Can the church be relevant to South Africa’s social transformation in the future?
There is a church on just about every block in the townships, on every little village hillock, and worshippers randomly spread out under trees or by riversides.
Couldn’t this abundant presence have done anything to monitor and deal with the lack of textbooks in neighbourhood schools; or to be the antidote to the ravages of drug culture in our townships?
Just what could the church possibly do about the rape carnage in our society?
Can it penetrate the undercover plague of domestic violence, with victims often hiding the fact till it is almost too late?
Or might the church be lacking in the zeal it manifested in apartheid days – the urgency that produced the 1985 Kairos Document to deal with the social ills of our time?
This past week President Jacob Zuma responded to the cry for help from Eldorado Park, south of Johannesburg, over the social mayhem visited by the drugs industry and yesteryear the same was the cry of Lavender Hill and Premier Helen Zille calling for military intervention.
Has the church anything to offer?
Much has been said in various formal and informal forums about the apparent paralysis of the church in the South African sociopolitical milieu.
It has been suggested that the church has retreated to the sanctuary, abandoned its prophetic ministry, become timid, become insensitive to the glaring sufferings of people, buried its head in the sand so as to “see no evil, to hear no evil and to speak no evil!”
Yes we campaigned for social justice and the end of apartheid, but now the time has come to recognise that it is not enough to help campaign for freedom and democracy, and then appear to retreat to our everyday church institutional business of life.
We have to consistently engage and help strengthen the institutions of democracy and support the positive efforts that make South Africa a good society.
Can the Spirit of Pentecost 2013 rekindle anything of the original readiness to stand up and be counted to make a difference?
There is no question that the voices of our churches do raise important points, they do challenge the conscience of the nation at key moments, they do represent the values of the Kingdom of God in our social, political and economic fabric; the real problem is that the voice is lost in the howl of the wind because it is sporadic, scattered, unfocused and sometimes contradictory.
To address this, efforts are under way towards a United Christian Action, for a concerted contribution to the positive transformation of society.
Today, churches across the land are celebrating Pentecost and in certain parts of the country they have come together in united prayer for the big challenges facing South Africa.
In partnership with the department of social development, the churches are focusing prayer on the painful problem of domestic violence and the ugly scourge of rape.
Part of the prayer disposition will of necessity involve a penitence and a spirit of contrition, first for the church’s own inadequacy – as individual Christians and as congregations of faith in our communities; contrition also representatively for and on behalf of South Africa.
The penitential and non-triumphant demeanour is an essential disposition for the Christian Church in making its humble contribution to social transformation.
Through the annual call to repentance the Brazilian Church has shown that one critical issue at a time can be addressed concertedly by all of society, egged on by a penitent church that claims a share of the social ills, and seeks God’s forgiveness and the grace of discernment and wisdom to engage the matter effectively.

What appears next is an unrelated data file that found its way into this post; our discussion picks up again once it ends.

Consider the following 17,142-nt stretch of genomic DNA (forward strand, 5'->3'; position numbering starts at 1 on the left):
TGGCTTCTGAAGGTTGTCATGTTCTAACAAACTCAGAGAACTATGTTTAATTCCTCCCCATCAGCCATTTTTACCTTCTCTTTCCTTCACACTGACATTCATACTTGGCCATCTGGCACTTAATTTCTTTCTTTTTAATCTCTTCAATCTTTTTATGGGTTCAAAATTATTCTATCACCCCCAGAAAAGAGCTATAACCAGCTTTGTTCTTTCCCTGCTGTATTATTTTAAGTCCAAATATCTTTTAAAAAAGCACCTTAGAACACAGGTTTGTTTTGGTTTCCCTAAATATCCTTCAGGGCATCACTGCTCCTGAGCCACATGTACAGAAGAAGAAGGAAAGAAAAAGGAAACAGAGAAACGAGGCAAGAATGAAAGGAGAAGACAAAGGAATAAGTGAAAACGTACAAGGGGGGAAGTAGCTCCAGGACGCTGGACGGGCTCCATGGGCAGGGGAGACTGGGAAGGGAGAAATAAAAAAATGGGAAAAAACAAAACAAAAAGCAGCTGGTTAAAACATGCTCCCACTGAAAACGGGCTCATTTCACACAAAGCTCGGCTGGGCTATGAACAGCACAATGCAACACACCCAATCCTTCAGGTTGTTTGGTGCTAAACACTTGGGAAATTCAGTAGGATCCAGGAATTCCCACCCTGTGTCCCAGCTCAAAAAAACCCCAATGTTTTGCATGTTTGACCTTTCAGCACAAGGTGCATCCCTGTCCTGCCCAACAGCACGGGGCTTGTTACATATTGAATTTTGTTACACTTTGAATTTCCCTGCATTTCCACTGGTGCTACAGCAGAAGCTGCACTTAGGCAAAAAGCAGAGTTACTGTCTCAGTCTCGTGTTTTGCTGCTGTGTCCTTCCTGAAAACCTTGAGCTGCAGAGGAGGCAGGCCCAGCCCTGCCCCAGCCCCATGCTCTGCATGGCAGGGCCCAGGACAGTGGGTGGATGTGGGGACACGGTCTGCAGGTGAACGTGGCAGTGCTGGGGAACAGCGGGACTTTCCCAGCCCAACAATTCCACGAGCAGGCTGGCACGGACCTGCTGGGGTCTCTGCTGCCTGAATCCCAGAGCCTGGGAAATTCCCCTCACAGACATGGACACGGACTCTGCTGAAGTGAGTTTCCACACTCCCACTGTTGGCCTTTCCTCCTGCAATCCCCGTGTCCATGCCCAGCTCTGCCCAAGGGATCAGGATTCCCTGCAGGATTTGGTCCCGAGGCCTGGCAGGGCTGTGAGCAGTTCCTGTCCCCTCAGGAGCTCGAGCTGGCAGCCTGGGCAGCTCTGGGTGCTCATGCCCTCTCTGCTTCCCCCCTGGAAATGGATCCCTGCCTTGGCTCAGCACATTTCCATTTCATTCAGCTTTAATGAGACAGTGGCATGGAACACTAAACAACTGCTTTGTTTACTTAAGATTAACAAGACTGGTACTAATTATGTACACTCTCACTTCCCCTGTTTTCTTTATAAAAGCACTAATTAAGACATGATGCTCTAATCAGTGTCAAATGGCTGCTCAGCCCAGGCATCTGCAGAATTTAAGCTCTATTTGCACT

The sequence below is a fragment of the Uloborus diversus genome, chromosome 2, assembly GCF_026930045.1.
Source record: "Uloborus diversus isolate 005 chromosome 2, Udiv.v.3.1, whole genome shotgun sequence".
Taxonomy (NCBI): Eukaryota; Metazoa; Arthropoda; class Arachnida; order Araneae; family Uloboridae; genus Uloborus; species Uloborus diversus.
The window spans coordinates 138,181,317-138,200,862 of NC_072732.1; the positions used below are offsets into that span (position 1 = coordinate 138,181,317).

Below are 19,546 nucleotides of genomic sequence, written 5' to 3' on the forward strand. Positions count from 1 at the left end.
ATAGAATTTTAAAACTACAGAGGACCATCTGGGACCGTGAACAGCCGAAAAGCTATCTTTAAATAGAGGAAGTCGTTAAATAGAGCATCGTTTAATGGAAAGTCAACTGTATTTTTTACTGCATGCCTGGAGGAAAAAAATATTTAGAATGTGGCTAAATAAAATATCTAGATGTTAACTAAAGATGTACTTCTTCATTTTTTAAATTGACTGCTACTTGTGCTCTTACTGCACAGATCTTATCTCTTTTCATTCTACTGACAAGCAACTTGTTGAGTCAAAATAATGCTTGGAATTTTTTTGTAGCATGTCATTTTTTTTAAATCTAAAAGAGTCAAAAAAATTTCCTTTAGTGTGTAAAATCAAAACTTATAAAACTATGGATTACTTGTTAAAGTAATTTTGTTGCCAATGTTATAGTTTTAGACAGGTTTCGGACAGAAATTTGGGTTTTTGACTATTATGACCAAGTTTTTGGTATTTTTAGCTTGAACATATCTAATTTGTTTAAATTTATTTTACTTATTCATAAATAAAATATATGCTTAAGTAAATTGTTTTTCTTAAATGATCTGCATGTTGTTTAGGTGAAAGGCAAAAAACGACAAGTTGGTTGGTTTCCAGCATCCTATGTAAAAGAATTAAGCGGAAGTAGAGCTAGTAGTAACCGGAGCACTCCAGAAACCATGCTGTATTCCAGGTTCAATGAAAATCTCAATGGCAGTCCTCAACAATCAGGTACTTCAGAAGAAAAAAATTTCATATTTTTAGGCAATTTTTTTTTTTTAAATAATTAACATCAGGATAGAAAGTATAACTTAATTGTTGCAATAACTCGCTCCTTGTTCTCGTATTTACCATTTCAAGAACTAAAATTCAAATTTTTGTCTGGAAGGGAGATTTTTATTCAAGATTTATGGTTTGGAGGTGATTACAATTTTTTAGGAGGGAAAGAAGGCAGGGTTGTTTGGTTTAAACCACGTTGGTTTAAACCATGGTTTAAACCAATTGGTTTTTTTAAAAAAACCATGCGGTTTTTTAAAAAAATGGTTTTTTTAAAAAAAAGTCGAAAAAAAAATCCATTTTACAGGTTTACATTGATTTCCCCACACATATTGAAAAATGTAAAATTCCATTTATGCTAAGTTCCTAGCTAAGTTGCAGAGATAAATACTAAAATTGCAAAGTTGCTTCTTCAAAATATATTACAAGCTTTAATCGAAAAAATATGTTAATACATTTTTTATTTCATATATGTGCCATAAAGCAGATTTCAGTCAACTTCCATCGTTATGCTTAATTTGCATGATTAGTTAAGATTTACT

For this the example of the Brazilian Church is in using a See-Judge-Act model academic scientific research is applied to “See” the reality for what it is; and then use the lenses of Holy Scripture to “Judge” in terms of spiritual values; this leading to “Act” from an informed platform.
Imagine what we could achieve as a nation if the Christian churches that together account for 80% of the population were to use the See-Judge-Act model to deal with social challenges like rape, domestic violence, drugs, corruption, productivity, education, and lifestyle health and wellbeing issues – communicable and non-communicable diseases!
Brics and Ibsa have opened the doors of mutuality also for our churches. We have enough examples of how the church can concertedly seek to serve the nation by mirroring to it, its shortcomings with no triumphalism.
The church would present its mirroring, not just to government, but to all sectors of society.
While we should recognise the opportunity represented by having almost 80 % of this nation within the church’s sphere of influence, we should also appreciate that these citizens can only be reached effectively, and be communicated with respectfully and seriously, when it is evident that we have taken enough trouble to gather scientific evidence of the problems, that we have reflected on these through the lenses of scripture and tradition, and that we have taken seriously our role as the agency of the Holy Spirit of whom our Lord says: “And when the Advocate comes, he will convict the world concerning sin and righteousness and judgement.”
This calls for a spirituality of engagement that is not sporadic but consistent; engaging the nation holistically and seriously over time with a social transformation agenda for the common good.
Can the Spirit of Pentecost 2013 fire up the church for national hope?
It is our hope and prayer that indeed the Spirit at Pentecost 2013 will inspire the church to be a regular and constant factor of the national developmental and moral psyche.
This should be in collaboration with other faith traditions, with academe, organs of the state and of civil society.
In this way, we trust, the role of the church will be what it is: the moral compass and energiser of the nation. For: Id est quod id est!